Lisa has been living with Multiple Sclerosis (MS) for over five years. She and her partner, Michael, just celebrated 20 years together. Each have children from their previous relationships, and both are still working part-time. As Lisa’s symptoms worsen, she requires more assistance. Michael is struggling to balance the demands of being a partner and caregiver to Lisa.
Michael is finding himself feeling sad about the debilitating effect MS is having on Lisa. It’s hard to watch the person he loves no longer able to be the person she once was, and he feels guilty for feeling like he’s losing the partner he once had. Michael is also physically more tired. He’s not sleeping well and his morning exercise routine is being impacted. Both Michael and Lisa are finding themselves socially isolated. They were involved in several community programs and had a healthy social network. Now, they are struggling to figure out a new “normal” for themselves.
Here are a few strategies from spousal caregivers:
Nurture the Bond
Nancy, who cares for her husband, Bruce, suggests, “It can be hard to maintain a healthy relationship amidst doctor’s appointments, fatigue, changes in physical abilities that can impact sexual intimacy and a range of emotions. Find small but important ways to stay physically and emotionally connected. For us, we both realized our relationship was changing and we had to adapt. We like to snuggle and watch movies and shows together. I also read a novel out loud to Bruce in bed and it’s been one of best ways for us to stay engaged with each other emotionally.”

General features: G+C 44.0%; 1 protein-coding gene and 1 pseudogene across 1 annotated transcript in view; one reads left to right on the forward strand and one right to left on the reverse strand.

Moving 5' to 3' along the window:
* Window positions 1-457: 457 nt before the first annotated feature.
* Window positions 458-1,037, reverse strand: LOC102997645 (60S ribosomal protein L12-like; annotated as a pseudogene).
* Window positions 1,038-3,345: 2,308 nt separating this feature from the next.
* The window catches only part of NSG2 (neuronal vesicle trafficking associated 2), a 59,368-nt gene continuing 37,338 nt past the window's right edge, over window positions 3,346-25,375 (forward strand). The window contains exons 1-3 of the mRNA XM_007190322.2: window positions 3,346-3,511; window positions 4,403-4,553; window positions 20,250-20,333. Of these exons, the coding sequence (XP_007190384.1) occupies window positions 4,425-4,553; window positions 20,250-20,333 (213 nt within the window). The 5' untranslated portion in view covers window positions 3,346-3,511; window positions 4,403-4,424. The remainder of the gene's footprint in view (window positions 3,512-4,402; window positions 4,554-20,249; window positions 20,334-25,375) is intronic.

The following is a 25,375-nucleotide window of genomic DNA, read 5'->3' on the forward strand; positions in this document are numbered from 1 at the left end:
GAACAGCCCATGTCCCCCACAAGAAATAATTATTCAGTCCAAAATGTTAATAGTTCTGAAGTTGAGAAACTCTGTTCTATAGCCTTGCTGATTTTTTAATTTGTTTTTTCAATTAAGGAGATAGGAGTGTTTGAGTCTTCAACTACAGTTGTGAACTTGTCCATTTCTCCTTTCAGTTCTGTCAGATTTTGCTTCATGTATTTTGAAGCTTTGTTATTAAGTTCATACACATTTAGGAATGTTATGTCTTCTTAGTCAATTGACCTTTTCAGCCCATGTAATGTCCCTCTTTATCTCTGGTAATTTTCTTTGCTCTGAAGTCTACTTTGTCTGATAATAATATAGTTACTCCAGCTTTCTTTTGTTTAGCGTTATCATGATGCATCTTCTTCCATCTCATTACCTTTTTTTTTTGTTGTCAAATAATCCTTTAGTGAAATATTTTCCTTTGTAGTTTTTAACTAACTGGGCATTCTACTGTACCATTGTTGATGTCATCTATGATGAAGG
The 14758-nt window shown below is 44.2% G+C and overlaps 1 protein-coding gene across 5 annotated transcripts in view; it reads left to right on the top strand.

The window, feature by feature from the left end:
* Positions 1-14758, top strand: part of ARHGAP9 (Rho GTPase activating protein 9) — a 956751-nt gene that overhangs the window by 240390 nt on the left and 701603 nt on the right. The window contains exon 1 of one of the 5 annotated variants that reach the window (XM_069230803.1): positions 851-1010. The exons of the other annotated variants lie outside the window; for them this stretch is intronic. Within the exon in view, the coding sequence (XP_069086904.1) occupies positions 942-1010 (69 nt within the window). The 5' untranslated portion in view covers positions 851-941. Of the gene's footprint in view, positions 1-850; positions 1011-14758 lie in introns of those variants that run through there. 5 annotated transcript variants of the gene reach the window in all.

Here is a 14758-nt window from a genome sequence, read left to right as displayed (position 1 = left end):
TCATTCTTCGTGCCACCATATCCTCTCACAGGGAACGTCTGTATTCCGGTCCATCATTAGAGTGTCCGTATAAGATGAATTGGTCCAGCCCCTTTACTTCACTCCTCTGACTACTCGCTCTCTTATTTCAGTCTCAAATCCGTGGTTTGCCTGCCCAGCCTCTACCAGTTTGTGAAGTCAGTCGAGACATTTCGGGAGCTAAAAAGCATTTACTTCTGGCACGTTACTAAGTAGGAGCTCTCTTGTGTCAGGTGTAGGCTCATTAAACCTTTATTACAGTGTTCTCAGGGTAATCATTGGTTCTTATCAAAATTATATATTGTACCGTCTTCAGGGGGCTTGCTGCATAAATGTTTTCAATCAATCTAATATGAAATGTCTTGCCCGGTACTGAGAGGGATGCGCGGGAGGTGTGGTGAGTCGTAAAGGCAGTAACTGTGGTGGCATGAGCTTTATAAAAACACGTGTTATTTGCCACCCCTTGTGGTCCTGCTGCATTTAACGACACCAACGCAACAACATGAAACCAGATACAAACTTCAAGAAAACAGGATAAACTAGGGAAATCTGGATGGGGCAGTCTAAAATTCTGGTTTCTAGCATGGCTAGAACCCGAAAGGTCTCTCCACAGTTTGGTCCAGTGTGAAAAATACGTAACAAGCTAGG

One thing they are both working on: showing appreciation for each other and avoiding making assumptions. Both Bruce and Nancy agree communication is essential (even when it gets sticky and tricky!)
Lighten the Load
Sam, who is caring for his wife, Sarah, with early onset dementia, speaks about the importance of allowing his wife to do as much as she can. “It might be easier for me to do everything, but she wants to help as much as she can because it keeps her feeling purposeful. I want her to stay as independent as possible, so we lighten the load for each other.” Sam also prioritizes having someone clean their home to free up time for other activities. He and Sarah have already discussed Sam’s need for respite down the road.
Find Your Tribe
In Sam’s case, it turned out that a work colleague was going through a similar situation. They’ve created a regular system of support in a safe way to express and process the wide range of emotions that are surfacing. For Nancy, her primary support is her siblings with whom she is very close. They stay in touch regularly by phone and text and once a month she meets with her sister to connect in person. Some spousal caregivers
seek out support groups to connect with other spousal caregivers. It provides a place to find comfort and understanding, as well as inspiration and tips from others’ experiences.
Create Opportunities for Well-Being
Prioritize your well-being through physical exercise and emotional and spiritual support – one of the keys to cleansing your mind of stress and maintaining stamina. Research shows feelings of overall well-being are linked to better mood, improved cognition, better self-regulation of emotional responses and improved immunity. Staying well might feel like “just one more thing” when you’re faced with caregiving. Try seeing it as a welcome reprieve and a way to keep yourself a priority.